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Parasitology. 2018 Jul;145(8):1075-1083. doi: 10.1017/S0031182017002207. Epub 2017 Dec 10.

Reduced cardiotoxicity and increased oral efficacy of artemether polymeric nanocapsules in Plasmodium berghei-infected mice.

Author information

1
Pharmaceutical Science Program (CiPharma),School of Pharmacy,Federal University of Ouro Preto,Ouro Preto,Minas Gerais,Brazil.
2
Physiologie et Médecine Expérimentale du Cœur et des Muscles-PHYMEDEXP,Univ Montpellier,CNRS UMR 9214,INSERM U1046,Montpellier,France.
3
Department of Electrical Engineering,Federal University of Minas Gerais,Belo Horizonte,Brazil.

Abstract

Artemether (ATM) cardiotoxicity, its short half-life and low oral bioavailability are the major limiting factors for its use to treat malaria. The purposes of this work were to study free-ATM and ATM-loaded poly-ε-caprolactone nanocapules (ATM-NC) cardiotoxicity and oral efficacy on Plasmodium berghei-infected mice. ATM-NC was obtained by interfacial polymer deposition and ATM was associated with polymeric NC oily core. For cardiotoxicity evaluation, male black C57BL6 uninfected or P. berghei-infected mice received, by oral route twice daily/4 days, vehicle (sorbitol/carboxymethylcellulose), blank-NC, free-ATM or ATM-NC at doses 40, 80 or 120 mg kg-1. Electrocardiogram (ECG) lead II signal was obtained before and after treatment. For ATM efficacy evaluation, female P. berghei-infected mice were treated the same way. ATM-NC improved antimalarial in vivo efficacy and reduced mice mortality. Free-ATM induced significantly QT and QTc intervals prolongation. ATM-NC (120 mg kg-1) given to uninfected mice reduced QT and QTc intervals prolongation 34 and 30%, respectively, compared with free-ATM. ATM-NC given to infected mice also reduced QT and QTc intervals prolongation, 28 and 27%, respectively. For the first time, the study showed a nanocarrier reducing cardiotoxicity of ATM given by oral route and it was more effective against P. berghei than free-ATM as monotherapy.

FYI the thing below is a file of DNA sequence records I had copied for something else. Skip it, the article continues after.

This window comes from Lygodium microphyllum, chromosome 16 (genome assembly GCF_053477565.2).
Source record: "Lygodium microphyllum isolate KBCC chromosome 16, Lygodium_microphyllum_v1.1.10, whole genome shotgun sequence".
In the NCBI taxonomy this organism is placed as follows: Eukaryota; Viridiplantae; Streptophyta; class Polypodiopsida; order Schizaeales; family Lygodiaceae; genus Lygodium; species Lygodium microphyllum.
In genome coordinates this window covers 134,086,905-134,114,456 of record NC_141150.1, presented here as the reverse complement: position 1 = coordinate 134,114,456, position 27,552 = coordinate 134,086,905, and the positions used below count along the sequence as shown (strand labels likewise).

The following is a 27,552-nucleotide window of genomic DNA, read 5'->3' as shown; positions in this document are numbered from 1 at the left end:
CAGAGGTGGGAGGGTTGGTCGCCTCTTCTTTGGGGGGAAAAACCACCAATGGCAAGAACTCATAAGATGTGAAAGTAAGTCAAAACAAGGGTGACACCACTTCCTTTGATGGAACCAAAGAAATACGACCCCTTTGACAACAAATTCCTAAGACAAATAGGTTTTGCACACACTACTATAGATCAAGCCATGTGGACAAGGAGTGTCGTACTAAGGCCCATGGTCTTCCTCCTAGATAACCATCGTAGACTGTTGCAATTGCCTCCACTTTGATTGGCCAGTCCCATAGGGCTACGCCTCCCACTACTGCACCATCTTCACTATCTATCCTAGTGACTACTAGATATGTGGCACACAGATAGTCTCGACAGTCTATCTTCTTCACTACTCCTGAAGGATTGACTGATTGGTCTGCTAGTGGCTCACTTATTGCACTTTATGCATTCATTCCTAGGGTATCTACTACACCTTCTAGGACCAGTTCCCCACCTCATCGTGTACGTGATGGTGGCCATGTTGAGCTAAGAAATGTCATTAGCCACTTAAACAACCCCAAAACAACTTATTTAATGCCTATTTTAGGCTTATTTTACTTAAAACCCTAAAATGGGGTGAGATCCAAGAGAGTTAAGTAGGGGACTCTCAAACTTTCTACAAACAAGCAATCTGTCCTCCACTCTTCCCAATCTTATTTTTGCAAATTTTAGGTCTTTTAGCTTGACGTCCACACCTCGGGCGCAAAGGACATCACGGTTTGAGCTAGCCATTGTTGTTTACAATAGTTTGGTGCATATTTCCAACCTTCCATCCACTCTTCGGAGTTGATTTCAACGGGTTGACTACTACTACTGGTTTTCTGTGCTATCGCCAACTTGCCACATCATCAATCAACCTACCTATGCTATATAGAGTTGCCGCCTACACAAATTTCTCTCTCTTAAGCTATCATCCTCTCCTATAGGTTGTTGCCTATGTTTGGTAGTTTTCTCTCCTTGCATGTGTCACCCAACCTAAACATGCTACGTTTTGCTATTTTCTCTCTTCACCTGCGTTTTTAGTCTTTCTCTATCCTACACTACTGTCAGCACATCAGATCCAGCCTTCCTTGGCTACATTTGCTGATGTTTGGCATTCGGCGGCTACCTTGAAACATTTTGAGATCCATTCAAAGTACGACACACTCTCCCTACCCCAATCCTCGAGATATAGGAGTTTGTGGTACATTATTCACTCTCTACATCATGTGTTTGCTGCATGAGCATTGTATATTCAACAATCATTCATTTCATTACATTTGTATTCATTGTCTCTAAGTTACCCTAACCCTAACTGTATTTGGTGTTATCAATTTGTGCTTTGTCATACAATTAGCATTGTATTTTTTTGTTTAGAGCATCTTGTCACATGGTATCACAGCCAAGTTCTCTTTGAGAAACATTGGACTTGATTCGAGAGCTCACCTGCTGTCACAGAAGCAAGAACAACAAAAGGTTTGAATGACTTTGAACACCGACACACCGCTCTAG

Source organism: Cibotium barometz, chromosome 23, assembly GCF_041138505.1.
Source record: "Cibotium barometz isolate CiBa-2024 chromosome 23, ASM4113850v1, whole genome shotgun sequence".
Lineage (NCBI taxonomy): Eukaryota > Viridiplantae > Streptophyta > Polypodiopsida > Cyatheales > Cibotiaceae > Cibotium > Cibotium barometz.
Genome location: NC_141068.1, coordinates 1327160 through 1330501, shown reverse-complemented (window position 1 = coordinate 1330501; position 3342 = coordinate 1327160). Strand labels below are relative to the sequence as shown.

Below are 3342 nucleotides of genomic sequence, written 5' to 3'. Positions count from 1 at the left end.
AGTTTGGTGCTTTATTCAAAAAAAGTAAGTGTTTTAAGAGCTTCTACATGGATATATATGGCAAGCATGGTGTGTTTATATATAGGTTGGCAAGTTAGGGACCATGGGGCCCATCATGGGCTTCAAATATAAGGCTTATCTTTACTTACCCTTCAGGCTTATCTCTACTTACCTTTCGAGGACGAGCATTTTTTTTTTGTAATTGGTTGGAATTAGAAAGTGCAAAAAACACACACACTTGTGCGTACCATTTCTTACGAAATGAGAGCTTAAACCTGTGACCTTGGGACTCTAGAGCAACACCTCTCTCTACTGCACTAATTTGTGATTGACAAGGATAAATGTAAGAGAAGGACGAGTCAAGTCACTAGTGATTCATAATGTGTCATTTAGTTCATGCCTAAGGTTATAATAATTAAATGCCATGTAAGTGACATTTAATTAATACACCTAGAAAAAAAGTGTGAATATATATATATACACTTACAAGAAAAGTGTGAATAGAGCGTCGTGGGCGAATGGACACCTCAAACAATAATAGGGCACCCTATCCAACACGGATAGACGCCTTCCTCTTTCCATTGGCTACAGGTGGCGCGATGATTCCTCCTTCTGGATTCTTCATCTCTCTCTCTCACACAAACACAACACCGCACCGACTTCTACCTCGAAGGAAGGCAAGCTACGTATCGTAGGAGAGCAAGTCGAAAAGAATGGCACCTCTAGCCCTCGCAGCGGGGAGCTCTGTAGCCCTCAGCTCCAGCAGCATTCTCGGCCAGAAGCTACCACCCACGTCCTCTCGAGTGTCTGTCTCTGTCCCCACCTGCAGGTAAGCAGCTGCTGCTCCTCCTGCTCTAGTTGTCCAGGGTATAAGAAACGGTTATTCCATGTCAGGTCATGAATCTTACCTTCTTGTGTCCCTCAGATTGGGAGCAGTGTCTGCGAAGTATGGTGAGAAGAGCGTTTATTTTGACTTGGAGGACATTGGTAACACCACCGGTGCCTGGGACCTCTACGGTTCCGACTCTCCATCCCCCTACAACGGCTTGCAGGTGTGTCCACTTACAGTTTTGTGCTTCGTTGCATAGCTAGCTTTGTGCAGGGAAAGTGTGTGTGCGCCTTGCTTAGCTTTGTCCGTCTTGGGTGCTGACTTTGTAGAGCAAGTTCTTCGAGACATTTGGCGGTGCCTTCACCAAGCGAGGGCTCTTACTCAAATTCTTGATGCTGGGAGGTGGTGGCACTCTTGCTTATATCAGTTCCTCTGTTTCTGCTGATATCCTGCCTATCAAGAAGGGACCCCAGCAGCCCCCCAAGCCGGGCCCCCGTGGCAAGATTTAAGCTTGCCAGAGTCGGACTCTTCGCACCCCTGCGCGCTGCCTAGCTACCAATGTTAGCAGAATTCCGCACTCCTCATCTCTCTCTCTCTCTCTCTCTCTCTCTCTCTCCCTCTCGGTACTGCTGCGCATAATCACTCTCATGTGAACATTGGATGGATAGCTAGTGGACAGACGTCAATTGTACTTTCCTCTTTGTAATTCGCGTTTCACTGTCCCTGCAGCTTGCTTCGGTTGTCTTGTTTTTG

KEYWORDS:

Artemether; QT interval; cardiotoxicity; electrocardiogram; malaria; polymeric nanocapsules

PMID:
29223181
DOI:
10.1017/S0031182017002207
[Indexed for MEDLINE]

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